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ALLURE Cover Girl Lupita Nyong’o Talks Learning To Love Her Kinky Coils & The Black Girl Struggle With Sleeping On A New ‘Do


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Lupita Nyong’o is just like us when it comes to our hair. Find out what she told ALLURE magazine about learning to embrace her hair's texture and more inside...

Lupita Nyong’o may not have grown up here in the United States, but she definitely understands the universal black girl hair struggle.

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The Black Panther actress graces the stunning cover of ALLURE magazine’s March 2018 The Culture of Hair Issue, rocking braids and beads as a tribute to OUR culture.

For the cover and spread, the Oscar winner and hair guru Vernon François had total control and freedom to create whatever type of looks they wanted for the issue centered on hair.

“Lupita and I wanted to show that coil-y or kinky hair has many strengths and can be worn in lots of different ways, celebrating its beauty and versatility,” Vernon François said.

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Inside, the 12 Years a Slave starlet, who knows how to braid herself, opened up about her own struggle with learning to love her hair, neck pains from trying to not mess up a fresh 'do (we know that life), and which hair terms she prefers.

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Below are the highlights:

On hating her hair as a child and wanting to relax it:

Well, I didn’t love my hair when I was a child. It was lighter than my skin, which made me not love it so much. I was really kind of envious of girls with thicker, longer, more lush hair. In my tween years, I started begging my mother to have my hair relaxed. She wouldn’t allow it, though her hair was relaxed. She felt that that was a decision I could come to when I was maybe 18. Around 13 or 14, I had such a rough time with being teased and feeling really unpretty. My dad intervened and spoke to my mom about my hair, and she finally agreed. She took me to the salon in the middle of the school day, and I got my hair relaxed. I felt so much better because it was easier to tame. All the girls in my class had their hair relaxed. Very few had natural kink, so I felt a lot more acceptable.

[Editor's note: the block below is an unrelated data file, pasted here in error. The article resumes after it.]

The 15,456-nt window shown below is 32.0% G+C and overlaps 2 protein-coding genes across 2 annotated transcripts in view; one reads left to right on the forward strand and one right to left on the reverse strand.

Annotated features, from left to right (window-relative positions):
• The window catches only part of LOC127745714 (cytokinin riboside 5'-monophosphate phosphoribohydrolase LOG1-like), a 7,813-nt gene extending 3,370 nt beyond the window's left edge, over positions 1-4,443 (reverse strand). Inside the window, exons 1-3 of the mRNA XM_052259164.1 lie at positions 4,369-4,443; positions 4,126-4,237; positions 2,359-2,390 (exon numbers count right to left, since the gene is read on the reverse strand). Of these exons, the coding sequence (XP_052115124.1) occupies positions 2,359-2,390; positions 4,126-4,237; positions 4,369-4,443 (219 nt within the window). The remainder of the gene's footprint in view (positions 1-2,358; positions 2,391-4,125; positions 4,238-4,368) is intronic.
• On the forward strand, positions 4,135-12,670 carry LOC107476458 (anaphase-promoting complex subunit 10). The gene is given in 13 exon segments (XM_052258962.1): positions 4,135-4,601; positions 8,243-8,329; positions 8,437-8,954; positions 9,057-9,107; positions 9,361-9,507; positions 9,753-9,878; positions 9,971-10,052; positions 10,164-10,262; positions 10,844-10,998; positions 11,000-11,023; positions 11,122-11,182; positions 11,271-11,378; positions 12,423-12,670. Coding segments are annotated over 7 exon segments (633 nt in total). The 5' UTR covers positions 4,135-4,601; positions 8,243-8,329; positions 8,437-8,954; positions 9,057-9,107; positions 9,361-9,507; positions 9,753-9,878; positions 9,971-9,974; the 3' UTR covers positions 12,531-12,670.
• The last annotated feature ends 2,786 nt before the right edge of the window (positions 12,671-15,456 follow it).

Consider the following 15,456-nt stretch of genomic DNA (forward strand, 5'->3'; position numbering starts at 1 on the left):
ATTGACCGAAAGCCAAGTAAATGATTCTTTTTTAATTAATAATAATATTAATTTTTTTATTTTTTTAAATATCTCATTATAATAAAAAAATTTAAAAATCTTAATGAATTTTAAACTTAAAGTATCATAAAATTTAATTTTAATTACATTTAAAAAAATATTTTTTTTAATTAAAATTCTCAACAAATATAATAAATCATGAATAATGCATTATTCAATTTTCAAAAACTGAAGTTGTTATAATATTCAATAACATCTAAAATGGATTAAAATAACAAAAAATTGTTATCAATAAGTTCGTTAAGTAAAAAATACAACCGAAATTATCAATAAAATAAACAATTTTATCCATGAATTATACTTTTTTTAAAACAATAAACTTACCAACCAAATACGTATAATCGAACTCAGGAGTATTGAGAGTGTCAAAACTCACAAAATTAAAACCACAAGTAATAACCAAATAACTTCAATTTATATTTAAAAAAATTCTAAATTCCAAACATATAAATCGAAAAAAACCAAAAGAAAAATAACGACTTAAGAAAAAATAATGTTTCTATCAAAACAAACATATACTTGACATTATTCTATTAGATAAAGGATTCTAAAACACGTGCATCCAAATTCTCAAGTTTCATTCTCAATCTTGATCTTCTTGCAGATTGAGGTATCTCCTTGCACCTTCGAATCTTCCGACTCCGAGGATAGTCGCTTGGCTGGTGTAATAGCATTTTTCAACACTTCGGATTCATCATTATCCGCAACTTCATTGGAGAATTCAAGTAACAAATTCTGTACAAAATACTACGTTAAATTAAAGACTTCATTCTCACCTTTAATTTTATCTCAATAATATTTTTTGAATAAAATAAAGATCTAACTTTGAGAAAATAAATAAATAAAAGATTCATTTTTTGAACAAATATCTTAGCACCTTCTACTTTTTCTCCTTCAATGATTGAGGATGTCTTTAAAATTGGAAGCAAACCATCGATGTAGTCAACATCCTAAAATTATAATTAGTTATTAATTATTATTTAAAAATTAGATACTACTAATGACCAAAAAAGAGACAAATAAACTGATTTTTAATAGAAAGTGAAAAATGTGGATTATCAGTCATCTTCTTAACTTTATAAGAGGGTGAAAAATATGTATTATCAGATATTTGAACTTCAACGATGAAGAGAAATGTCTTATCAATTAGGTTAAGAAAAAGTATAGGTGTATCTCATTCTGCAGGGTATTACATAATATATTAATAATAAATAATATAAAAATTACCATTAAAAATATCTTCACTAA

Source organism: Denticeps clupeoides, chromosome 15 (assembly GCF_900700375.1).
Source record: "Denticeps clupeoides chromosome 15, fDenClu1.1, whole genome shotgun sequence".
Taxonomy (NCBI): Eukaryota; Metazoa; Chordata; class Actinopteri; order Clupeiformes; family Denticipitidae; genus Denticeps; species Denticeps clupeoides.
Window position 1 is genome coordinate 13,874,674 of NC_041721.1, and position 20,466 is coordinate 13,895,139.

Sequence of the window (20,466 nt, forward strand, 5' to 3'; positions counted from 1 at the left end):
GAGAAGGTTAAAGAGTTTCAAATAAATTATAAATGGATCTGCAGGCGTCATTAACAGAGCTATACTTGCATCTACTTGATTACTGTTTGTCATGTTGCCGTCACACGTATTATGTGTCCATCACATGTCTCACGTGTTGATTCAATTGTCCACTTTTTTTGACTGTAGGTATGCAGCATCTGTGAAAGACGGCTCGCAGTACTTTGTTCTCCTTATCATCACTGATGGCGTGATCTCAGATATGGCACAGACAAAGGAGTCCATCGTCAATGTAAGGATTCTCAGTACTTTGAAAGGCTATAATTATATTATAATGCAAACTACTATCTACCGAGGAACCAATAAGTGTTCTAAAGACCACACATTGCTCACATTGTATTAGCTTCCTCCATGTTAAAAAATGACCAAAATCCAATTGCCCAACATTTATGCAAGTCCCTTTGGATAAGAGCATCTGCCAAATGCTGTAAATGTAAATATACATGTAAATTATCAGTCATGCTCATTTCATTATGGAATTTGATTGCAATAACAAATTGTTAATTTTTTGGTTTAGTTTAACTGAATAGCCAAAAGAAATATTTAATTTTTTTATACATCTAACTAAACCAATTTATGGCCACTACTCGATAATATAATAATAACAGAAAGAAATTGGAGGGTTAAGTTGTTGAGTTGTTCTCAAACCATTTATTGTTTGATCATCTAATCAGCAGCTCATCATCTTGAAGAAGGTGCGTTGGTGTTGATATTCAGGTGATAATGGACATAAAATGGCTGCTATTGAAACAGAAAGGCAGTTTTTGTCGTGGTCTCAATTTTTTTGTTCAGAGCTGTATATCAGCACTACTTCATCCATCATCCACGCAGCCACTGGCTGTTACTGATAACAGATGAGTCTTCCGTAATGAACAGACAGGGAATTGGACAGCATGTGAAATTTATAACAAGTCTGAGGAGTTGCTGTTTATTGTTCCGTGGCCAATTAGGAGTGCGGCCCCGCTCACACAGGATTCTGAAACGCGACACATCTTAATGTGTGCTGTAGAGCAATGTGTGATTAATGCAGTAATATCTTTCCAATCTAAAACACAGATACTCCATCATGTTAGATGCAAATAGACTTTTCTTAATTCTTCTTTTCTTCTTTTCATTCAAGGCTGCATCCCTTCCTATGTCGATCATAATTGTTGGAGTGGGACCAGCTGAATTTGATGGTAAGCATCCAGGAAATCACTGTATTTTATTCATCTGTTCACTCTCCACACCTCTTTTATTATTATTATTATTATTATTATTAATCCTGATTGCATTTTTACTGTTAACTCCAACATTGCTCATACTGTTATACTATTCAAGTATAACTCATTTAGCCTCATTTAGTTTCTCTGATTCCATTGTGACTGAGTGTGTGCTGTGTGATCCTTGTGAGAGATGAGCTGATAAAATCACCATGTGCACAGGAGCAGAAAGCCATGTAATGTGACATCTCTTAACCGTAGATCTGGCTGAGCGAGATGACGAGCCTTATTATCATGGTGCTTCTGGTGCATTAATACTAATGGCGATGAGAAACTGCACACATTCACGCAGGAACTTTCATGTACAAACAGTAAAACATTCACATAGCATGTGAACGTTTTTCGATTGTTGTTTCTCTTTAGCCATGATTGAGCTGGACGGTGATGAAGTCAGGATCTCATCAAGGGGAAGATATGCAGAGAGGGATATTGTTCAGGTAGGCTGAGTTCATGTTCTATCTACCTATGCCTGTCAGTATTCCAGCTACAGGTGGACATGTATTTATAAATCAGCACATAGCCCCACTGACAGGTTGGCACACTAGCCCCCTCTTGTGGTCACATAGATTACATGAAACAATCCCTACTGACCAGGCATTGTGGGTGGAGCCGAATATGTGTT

On chopping off ALL of her hair:

When I was about 18 or 19, I didn’t have a job or anything, so it was really my parents paying for my hair. So I was once asking for some more money to get my hair done and my dad joked, “Why don’t you just cut it all off?” And a few months later, I thought to myself, Why don’t I? I went into the hair salon, and I said, “Let’s cut it off.” It was almost a dare to myself: Can I live without hair? He shaved it right off. It was so scary but so liberating because I went completely bald.

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On learning to love her hair texture:

Now I love my hair. I love it because I’ve also been able to really embrace the stuff it can do. It’s like clay in the right hands. Clay can be dirt in the wrong hands, but clay can be art in the right hands. Being able to have that kind of playtime with Vernon to create different things has inspired me.

On the hair terminology she prefers:

Well, I’m not an authority on this. But the term “African-American hair” is inaccurate because I’m not African-American. And I think the term “African-American” is often used as a racial term when it’s a cultural group that does not encompass every single person of African descent. So there’s that. So when you say “African-American,” you’re not actually addressing what you think you’re addressing. That’s a national identification, and it cannot be about the hair. I like the term “kinky.” Some people don’t like that term, but when I think about my hair, I think of it as African kinky hair. But I’m not really in deep with the politics of it all and the language choice. I speak just from my own experience or my own preference. Curly hair differs so much.

Can you relate to Lupita's hair struggle growing up? We sure can. Share your hair story in the comments.



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You can read her full interview here.

Photos: Patrick Demarchelier via ALLURE

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